Glory be to the highest
Tim Dee praises a captivating new book about seabirds: their lives, loves and the urgent threats that are causing their decline
The Seabird’s Cry Adam Nicolson (William Collins, £16.99)
THERE are as many bird personalities as there are birds. We might see a species (a male razorbill encouraging its chick into the sea on a boulderstrewn beach), a flock (a loose, mirror-bright cloud of kittiwakes rounding a wave-fretted stack) or a colony (the dazzling iced-cake of breeding gannets at the Bass Rock), but not one of these superbly evolved marine creatures will behave or live identically as another. Our modern understanding of this, the individuality of these birds, is at the heart of Adam nicolson’s beautiful and engrossing book.
Investigating the variations within species and documenting bird personalities is all the rage in behavioural ecology. Auks, fulmars, gannets and kittiwakes, spending their summers breeding in cliff-cities and the rest of their year fetching a living from the great world ocean, are proving to be as singular as any living thing.
Written with verve and weathered with wonder, The Seabird’s Cry tells the story of fulmar 1568 from Orkney, puffin EJ09593 from Pembrokeshire, Casanova the kittiwake, Caroline the Manx shearwater and Mrs Gibson the wandering albatross.
Among these individuals are also cannibals (a herring gull) and child abusers (some kittiwakes), dysfunctional youths (boobies) and altruistic aunts (some guillemots). Some of these birds are going wrong and some are succeeding; evolution is relentless and as active as ever.
Mr nicolson has caught the moment, the truth for now. His book is dark in places, even as it casts light on its subjects. It is darkest of all when he gives accounts of the long era of human destruction of the seabirds’ world. From Torrey Canyon’s oil-wrecked auks 50 years ago to the guts of albatrosses stuffed with plastic today, our recent time on Earth has been bad for it and memorable as such.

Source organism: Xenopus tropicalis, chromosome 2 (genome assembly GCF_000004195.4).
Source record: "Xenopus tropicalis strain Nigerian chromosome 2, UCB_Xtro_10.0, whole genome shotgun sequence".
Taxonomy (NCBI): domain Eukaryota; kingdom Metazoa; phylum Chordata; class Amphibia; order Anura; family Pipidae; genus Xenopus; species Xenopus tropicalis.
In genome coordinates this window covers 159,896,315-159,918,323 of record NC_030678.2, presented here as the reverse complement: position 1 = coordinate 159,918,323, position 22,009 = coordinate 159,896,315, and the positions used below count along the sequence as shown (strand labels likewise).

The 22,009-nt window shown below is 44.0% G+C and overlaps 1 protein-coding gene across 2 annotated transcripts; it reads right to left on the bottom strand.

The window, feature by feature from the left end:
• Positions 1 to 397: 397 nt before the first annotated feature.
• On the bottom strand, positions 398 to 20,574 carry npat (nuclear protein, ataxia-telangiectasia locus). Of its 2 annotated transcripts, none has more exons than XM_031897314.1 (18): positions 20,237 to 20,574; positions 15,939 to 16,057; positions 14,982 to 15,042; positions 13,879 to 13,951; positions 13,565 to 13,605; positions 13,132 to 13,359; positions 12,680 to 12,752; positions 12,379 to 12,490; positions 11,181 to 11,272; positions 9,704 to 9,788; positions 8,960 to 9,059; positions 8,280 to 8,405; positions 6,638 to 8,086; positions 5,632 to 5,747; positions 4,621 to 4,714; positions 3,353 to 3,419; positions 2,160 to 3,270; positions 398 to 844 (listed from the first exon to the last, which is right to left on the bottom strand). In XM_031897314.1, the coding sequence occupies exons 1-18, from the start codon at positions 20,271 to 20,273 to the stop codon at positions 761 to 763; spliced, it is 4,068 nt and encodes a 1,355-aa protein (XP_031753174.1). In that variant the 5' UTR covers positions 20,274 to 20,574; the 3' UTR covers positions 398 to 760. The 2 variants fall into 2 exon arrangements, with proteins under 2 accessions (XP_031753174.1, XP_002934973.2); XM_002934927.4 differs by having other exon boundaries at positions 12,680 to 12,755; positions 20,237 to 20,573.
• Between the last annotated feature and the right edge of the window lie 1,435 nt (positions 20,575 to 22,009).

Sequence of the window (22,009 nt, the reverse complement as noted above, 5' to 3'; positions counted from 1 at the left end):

There are seabirds in Homer and many ancient seafaring cultures lived as if nested with their feathered flying neighbours. Humanity has long known these birds as valuable and potent. Some were edible and their oils and feathers were heatgenerating; others were emblems of weather mastery, wilderness survival and soulful traffic. Science is now confirming some of these old wisdoms and extending what we know. Mostly, this is being done via miniature lightweight machines, GPS trackers and geolocators, which capture and transmit data from far away.
The Seabird’s Cry works species by species through the latest understanding, building into an excited dossier that retells what scientists have put into numbercrunching graphs and complex maps in various scholarly papers. Mr nicolson’s inspired translation from these unfriendly if fascinating texts is enhanced, chapter by chapter, by his own well-noticed and freshly told field sketches.
nothing in this book feels indoors. His shag is matchless. His wheels of flying puffins seen as an exquisite sensorium, his shearwaters that steer by smell, his gannets whose ‘roughened huzzahs’ sound like ‘a regiment of Cossacks’—all are wonderful to have. There is no one I’d rather read writing about these creatures.
This is especially striking as this book follows a series of titles that didn’t conjure the new one. His last was on Homer, the one before about the English gentry, earlier volumes tackled AngloArcadias, nelson and his sailors, south-east England and the makers of the King James Bible. True, a book on sailing and another on the Shiants, the family-owned seabird-rich islands, were more in keeping and, in fact, there is a uniting constant. We might call it big life—both an interest in those living or pursuing such a thing and the urge to make a written equivalent to it.
We might also call it personality—the bigness of our author’s excitements and passions is writ large in his every production. It is abundant in this clear-sighted yet loving book and it is magnificent to have. Tim Dee is the author of ‘The Running Sky’ and ‘Four Fields’
‘Mr Nicolson has caught the moment, the truth for now
A puffin (above) and two razorbills by artist Kate Boxer